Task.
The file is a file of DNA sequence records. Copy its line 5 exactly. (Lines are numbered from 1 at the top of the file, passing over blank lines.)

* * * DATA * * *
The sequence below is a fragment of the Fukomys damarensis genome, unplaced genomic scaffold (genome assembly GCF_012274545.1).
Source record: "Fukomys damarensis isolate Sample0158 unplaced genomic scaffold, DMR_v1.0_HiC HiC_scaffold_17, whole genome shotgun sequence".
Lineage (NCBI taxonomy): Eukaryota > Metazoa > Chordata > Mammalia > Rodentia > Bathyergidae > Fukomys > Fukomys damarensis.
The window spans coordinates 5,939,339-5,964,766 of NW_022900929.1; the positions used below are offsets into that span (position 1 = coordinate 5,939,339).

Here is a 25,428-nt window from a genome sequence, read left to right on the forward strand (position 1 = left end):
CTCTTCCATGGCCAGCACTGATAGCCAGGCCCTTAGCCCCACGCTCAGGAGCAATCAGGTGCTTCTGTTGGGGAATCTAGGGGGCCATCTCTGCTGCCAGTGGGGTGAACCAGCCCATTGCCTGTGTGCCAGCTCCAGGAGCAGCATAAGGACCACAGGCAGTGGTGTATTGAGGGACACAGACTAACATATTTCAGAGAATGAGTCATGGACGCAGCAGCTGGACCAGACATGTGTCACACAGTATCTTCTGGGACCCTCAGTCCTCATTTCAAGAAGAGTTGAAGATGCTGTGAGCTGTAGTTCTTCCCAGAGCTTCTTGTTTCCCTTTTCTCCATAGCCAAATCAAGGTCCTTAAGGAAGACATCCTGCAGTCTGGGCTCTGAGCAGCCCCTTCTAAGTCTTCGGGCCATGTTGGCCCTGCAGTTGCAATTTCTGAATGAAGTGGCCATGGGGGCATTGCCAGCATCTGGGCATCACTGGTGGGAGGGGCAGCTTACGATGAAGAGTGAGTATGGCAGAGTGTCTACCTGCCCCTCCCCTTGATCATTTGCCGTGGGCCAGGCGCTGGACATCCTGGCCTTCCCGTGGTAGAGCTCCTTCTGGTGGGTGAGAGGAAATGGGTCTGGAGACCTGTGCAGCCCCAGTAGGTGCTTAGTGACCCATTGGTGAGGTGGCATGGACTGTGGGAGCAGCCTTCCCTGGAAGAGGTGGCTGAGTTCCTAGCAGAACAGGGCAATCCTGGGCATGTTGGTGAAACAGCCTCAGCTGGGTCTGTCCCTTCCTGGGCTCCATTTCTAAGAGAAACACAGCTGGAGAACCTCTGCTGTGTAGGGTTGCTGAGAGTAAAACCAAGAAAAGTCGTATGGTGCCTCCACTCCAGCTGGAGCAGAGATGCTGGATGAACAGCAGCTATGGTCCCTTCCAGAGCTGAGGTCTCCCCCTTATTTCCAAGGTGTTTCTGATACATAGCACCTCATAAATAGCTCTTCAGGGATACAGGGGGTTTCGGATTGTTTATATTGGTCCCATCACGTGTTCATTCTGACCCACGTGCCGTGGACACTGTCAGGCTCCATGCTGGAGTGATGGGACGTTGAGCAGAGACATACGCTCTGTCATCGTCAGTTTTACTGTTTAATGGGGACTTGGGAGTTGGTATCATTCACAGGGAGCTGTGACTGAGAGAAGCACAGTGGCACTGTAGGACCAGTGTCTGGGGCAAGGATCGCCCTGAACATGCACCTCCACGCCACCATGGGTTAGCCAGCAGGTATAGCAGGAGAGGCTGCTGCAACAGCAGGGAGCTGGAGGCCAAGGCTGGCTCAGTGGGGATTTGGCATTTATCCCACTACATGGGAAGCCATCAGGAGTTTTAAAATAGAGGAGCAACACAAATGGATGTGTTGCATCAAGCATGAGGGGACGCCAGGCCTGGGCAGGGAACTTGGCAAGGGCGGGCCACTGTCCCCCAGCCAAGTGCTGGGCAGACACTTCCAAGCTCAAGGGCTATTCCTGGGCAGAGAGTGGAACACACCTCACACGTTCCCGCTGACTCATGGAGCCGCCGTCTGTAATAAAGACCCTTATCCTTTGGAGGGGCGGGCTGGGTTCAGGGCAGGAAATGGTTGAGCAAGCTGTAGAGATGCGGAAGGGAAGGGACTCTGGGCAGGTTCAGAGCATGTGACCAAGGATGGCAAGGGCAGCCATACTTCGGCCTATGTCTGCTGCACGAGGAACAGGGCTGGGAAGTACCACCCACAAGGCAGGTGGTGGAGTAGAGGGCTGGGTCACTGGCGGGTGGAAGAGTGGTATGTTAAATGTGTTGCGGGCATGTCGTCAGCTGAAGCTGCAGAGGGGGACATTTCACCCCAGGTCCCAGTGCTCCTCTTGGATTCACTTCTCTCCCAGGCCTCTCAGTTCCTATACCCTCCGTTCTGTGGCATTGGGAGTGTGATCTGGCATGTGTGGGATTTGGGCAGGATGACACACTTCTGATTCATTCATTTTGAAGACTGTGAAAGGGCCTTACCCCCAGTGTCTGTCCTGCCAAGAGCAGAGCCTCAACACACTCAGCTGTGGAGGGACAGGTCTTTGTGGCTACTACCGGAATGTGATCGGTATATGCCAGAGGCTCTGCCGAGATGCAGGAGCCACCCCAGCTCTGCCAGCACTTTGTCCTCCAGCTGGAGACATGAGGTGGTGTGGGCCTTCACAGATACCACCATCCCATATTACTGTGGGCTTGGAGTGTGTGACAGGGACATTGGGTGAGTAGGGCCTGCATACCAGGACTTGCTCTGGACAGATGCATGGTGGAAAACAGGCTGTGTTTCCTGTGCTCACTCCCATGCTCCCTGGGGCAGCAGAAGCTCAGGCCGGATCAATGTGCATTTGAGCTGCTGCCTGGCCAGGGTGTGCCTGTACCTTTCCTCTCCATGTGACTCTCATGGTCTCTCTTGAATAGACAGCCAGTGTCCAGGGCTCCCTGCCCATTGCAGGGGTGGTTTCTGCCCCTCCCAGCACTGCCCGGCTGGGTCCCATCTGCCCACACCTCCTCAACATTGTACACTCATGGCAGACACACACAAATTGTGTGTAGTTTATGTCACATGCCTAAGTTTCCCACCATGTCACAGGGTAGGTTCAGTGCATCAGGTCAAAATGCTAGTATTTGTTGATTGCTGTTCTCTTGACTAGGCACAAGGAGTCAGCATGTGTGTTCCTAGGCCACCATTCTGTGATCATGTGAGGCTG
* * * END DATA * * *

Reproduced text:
Here is a 25,428-nt window from a genome sequence, read left to right on the forward strand (position 1 = left end):